The 66-year-old billionaire, who chairs both bottled water company Nongfu Spring and vaccine maker Beijing Wantai Biological Pharmacy Enterprise, made more than US$70b (nearly NZ$100b) in 2020, reports Business Insider. Most of his wealth comes from the bottling enterprise, of which he owns an 84% stake.
The former journalist’s lifestyle appears to be much more low-key than that of Asia’s previous richest man, Mukesh Ambani, who’s known for living in a reported $1 billion home and mingling with Beyoncé and Hillary Clinton. Zhong, by comparison, is known as the “Lone Wolf”. He lives in an apartment in Hangzhou’s Xihu district, which borders the city’s scenic West Lake. He rarely makes public appearances.
So the fact that he visited Otakiri Springs, and was welcomed onto Kōkōhinau Marae by kaumatua Hemana Eruera, is all the more extraordinary. What does New Zealand have that he can’t get from his 18-plus water bottling plants in China?
The answer, of course, is it’s pristine brand. That’s explicit in the Whakatāne District Council’s 2018 resource consent approval: “They now wish to utilise Otakiri Springs’ existing brand and access to high quality water, combining this with the company’s manufacturing and distribution capability, to grow Creswell into a significant water bottling and distribution business, supplying the New Zealand and international markets, including but not limited to China.”
(Here’s an interesting piece of trivia: where does the name “Creswell” come from? “The chairman asked me for a name for the investment vehicle we use,” Gleissner laughs. “Silly story, but I was in China and I looked at potential names, to find something that Chinese could pronounce. ‘Cresswell’ was the name of a boat that brought a lot of immigrants to New Zealand from the UK and Scotland, and I just liked the idea that they brought a lot of people here to improve their lives and give them a new shot.”)
“During Chairman Zhong’s visit he seemed moved by the culture of the marae and by the spirit of Te Atua Rongo that was present in the wharenui. Chairman Zhong spoke freely from his heart about the project and how he wished to support the people of Ngāti Awa and the Te Teko community into employment.”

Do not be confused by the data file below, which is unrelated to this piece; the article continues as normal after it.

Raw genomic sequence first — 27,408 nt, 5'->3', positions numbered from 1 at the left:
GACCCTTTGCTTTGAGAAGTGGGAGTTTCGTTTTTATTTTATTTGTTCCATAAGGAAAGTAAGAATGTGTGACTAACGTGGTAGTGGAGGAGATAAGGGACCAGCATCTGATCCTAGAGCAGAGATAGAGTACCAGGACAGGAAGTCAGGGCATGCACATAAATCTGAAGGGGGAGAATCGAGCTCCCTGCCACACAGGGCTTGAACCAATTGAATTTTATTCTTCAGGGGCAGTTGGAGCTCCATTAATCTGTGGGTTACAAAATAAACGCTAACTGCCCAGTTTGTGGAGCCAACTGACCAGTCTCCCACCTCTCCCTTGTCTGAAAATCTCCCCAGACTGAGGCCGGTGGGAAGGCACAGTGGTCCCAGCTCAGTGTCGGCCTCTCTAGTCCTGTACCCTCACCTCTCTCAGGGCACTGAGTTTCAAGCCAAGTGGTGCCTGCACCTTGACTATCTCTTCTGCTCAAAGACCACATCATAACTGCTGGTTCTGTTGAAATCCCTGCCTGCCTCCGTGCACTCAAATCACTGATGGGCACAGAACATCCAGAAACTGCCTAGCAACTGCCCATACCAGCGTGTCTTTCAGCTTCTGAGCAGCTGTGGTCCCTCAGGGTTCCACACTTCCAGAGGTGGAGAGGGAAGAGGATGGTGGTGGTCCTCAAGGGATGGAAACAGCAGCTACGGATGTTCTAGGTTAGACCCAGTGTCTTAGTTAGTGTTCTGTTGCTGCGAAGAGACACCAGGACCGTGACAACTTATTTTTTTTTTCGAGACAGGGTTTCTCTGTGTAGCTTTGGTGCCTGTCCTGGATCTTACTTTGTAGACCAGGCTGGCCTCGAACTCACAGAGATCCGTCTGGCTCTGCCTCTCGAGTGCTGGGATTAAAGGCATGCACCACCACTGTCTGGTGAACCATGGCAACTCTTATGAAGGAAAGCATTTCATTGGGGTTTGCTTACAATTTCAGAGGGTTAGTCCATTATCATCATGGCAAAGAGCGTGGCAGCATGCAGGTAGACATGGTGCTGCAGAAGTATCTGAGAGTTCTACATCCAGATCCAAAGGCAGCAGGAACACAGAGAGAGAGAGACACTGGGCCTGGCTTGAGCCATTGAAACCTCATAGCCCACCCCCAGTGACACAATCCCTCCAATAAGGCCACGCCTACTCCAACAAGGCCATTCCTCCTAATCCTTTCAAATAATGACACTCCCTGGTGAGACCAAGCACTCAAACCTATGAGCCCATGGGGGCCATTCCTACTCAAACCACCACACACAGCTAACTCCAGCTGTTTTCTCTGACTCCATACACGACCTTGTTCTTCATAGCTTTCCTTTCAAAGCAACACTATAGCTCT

– Hemana Eruera, Kōkōhinau Marae
According to Gleissner, the people of the marae didn’t raise any concerns with him about the water extraction or plastic bottling; they only sought assurances – that he willingly gave – that all the jobs would go to locals, not to imported Chinese engineers. “It was about jobs and then, of course, there’s always a degree of suspicion about Chinese – what are you doing here, why are you coming here?”
According to Leonie Simpson, it’s no surprise that they didn’t asked questions about the expanded water extraction and plastic bottle manufacturing. Those plans weren’t announced till a few months later.
Certainly, Eruera knew about the project when he invited Zhong to visit the marae on December 19, 2016. He also arranged for Zhong to visit other local sites in the Otakiri, Te Teko and Whakatāne areas, including the Tūwharetoa Hahuru marae at Kawerau and Te Tohu o te Ora o Ngāti Awa.
What is in dispute is just how much the people of the marae were told about the project and its scale; the first resource consent applications weren’t lodged until seven months later on July 31, 2017.
What is clear is that Zhong and his New Zealand subsidiary (Creswell NZ Ltd was established just two months before the meeting on the marae) have relied heavily on the support and evidence of Kōkōhinau Marae elder Hemana Eruera Manuera, MNZM. The crux of the Environment Court decision was its finding that it preferred Eruera’s evidence on the cultural effects of drawing more water from the Awaiti aquifer and Otakiri Springs to that of Te Rūnanga o Ngāti Awa. The High Court, in turn, said that finding was a matter of fact, not a point of law, and so it could not review that.
A PR consultant for Creswell NZ declined to front up Eruera for an interview. “Michael has been very sensitive about exposing Hemana to further trouble locally, given the reactions from some in the community to his support for the project,” the consultant said.
But in his brief of evidence to the Environment Court, he gives a pepeha that traces back to the waka Mataatua, the maunga Pūtauaki, the awa Rangitaiki, the iwi Ngāti Awa, the hapū Pahipoto, the marae Kōkōhinau, and Te Teko te taone kei Te Pito o Te Ao – Te Teko the township at the centre of the universe.